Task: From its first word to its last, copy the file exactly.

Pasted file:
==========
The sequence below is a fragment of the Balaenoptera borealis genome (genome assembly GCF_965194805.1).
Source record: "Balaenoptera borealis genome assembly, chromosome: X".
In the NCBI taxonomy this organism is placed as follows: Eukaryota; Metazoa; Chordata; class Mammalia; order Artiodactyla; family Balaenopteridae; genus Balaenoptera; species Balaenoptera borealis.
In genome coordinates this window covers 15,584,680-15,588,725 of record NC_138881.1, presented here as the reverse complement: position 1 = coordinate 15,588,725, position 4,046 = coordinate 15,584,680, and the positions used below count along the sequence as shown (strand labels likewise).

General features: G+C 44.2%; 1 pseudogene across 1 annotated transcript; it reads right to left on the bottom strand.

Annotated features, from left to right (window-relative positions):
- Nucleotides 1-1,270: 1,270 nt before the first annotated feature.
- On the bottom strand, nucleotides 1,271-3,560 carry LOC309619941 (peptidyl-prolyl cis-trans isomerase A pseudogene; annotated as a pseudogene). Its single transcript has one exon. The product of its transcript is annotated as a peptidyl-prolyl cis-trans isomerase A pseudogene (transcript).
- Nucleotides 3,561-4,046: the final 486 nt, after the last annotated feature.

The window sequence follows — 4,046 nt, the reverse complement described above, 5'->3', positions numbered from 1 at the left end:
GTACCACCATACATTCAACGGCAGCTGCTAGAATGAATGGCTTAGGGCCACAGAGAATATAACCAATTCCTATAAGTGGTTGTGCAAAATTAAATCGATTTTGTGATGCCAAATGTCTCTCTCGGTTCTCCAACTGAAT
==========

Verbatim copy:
The sequence below is a fragment of the Balaenoptera borealis genome (genome assembly GCF_965194805.1).
Source record: "Balaenoptera borealis genome assembly, chromosome: X".
In the NCBI taxonomy this organism is placed as follows: Eukaryota; Metazoa; Chordata; class Mammalia; order Artiodactyla; family Balaenopteridae; genus Balaenoptera; species Balaenoptera borealis.
In genome coordinates this window covers 15,584,680-15,588,725 of record NC_138881.1, presented here as the reverse complement: position 1 = coordinate 15,588,725, position 4,046 = coordinate 15,584,680, and the positions used below count along the sequence as shown (strand labels likewise).

General features: G+C 44.2%; 1 pseudogene across 1 annotated transcript; it reads right to left on the bottom strand.

Annotated features, from left to right (window-relative positions):
- Nucleotides 1-1,270: 1,270 nt before the first annotated feature.
- On the bottom strand, nucleotides 1,271-3,560 carry LOC309619941 (peptidyl-prolyl cis-trans isomerase A pseudogene; annotated as a pseudogene). Its single transcript has one exon. The product of its transcript is annotated as a peptidyl-prolyl cis-trans isomerase A pseudogene (transcript).
- Nucleotides 3,561-4,046: the final 486 nt, after the last annotated feature.

The window sequence follows — 4,046 nt, the reverse complement described above, 5'->3', positions numbered from 1 at the left end:
GTACCACCATACATTCAACGGCAGCTGCTAGAATGAATGGCTTAGGGCCACAGAGAATATAACCAATTCCTATAAGTGGTTGTGCAAAATTAAATCGATTTTGTGATGCCAAATGTCTCTCTCGGTTCTCCAACTGAAT